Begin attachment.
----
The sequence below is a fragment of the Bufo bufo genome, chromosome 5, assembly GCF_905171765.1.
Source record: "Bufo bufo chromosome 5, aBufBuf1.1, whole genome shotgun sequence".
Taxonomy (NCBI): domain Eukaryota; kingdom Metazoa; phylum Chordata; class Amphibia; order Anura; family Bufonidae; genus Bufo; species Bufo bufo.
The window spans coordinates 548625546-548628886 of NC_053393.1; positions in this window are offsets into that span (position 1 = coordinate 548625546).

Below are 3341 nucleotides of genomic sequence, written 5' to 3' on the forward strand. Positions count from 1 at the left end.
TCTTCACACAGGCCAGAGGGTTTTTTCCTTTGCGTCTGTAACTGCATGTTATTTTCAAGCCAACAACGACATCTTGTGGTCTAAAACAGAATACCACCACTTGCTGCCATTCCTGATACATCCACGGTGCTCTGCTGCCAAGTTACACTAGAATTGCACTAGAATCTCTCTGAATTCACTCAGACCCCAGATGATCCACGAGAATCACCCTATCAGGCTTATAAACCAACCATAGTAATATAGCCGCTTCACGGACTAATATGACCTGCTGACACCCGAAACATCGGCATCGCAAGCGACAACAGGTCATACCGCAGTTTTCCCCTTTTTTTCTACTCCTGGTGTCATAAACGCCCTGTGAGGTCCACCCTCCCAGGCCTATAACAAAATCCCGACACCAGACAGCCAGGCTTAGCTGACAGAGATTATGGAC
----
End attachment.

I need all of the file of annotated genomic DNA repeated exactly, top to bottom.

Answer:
The sequence below is a fragment of the Bufo bufo genome, chromosome 5, assembly GCF_905171765.1.
Source record: "Bufo bufo chromosome 5, aBufBuf1.1, whole genome shotgun sequence".
Taxonomy (NCBI): domain Eukaryota; kingdom Metazoa; phylum Chordata; class Amphibia; order Anura; family Bufonidae; genus Bufo; species Bufo bufo.
The window spans coordinates 548625546-548628886 of NC_053393.1; positions in this window are offsets into that span (position 1 = coordinate 548625546).

Below are 3341 nucleotides of genomic sequence, written 5' to 3' on the forward strand. Positions count from 1 at the left end.
TCTTCACACAGGCCAGAGGGTTTTTTCCTTTGCGTCTGTAACTGCATGTTATTTTCAAGCCAACAACGACATCTTGTGGTCTAAAACAGAATACCACCACTTGCTGCCATTCCTGATACATCCACGGTGCTCTGCTGCCAAGTTACACTAGAATTGCACTAGAATCTCTCTGAATTCACTCAGACCCCAGATGATCCACGAGAATCACCCTATCAGGCTTATAAACCAACCATAGTAATATAGCCGCTTCACGGACTAATATGACCTGCTGACACCCGAAACATCGGCATCGCAAGCGACAACAGGTCATACCGCAGTTTTCCCCTTTTTTTCTACTCCTGGTGTCATAAACGCCCTGTGAGGTCCACCCTCCCAGGCCTATAACAAAATCCCGACACCAGACAGCCAGGCTTAGCTGACAGAGATTATGGAC